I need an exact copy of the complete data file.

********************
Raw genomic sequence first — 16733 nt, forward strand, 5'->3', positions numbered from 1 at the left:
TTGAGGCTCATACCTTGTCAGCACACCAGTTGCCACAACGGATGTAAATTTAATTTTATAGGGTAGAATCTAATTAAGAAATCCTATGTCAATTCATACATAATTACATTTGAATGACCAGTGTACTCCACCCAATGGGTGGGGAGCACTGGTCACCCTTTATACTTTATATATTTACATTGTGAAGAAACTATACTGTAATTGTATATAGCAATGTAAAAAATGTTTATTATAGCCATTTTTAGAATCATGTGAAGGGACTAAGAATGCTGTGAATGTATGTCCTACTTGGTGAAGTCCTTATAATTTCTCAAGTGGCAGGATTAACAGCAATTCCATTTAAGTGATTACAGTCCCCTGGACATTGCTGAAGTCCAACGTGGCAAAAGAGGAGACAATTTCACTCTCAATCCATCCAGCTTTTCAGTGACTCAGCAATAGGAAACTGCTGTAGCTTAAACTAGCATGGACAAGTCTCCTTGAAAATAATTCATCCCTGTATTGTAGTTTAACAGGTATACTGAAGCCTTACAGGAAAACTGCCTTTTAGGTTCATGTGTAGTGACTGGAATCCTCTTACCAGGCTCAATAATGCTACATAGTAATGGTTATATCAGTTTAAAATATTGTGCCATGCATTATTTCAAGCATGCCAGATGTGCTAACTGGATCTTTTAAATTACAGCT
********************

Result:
Raw genomic sequence first — 16733 nt, forward strand, 5'->3', positions numbered from 1 at the left:
TTGAGGCTCATACCTTGTCAGCACACCAGTTGCCACAACGGATGTAAATTTAATTTTATAGGGTAGAATCTAATTAAGAAATCCTATGTCAATTCATACATAATTACATTTGAATGACCAGTGTACTCCACCCAATGGGTGGGGAGCACTGGTCACCCTTTATACTTTATATATTTACATTGTGAAGAAACTATACTGTAATTGTATATAGCAATGTAAAAAATGTTTATTATAGCCATTTTTAGAATCATGTGAAGGGACTAAGAATGCTGTGAATGTATGTCCTACTTGGTGAAGTCCTTATAATTTCTCAAGTGGCAGGATTAACAGCAATTCCATTTAAGTGATTACAGTCCCCTGGACATTGCTGAAGTCCAACGTGGCAAAAGAGGAGACAATTTCACTCTCAATCCATCCAGCTTTTCAGTGACTCAGCAATAGGAAACTGCTGTAGCTTAAACTAGCATGGACAAGTCTCCTTGAAAATAATTCATCCCTGTATTGTAGTTTAACAGGTATACTGAAGCCTTACAGGAAAACTGCCTTTTAGGTTCATGTGTAGTGACTGGAATCCTCTTACCAGGCTCAATAATGCTACATAGTAATGGTTATATCAGTTTAAAATATTGTGCCATGCATTATTTCAAGCATGCCAGATGTGCTAACTGGATCTTTTAAATTACAGCT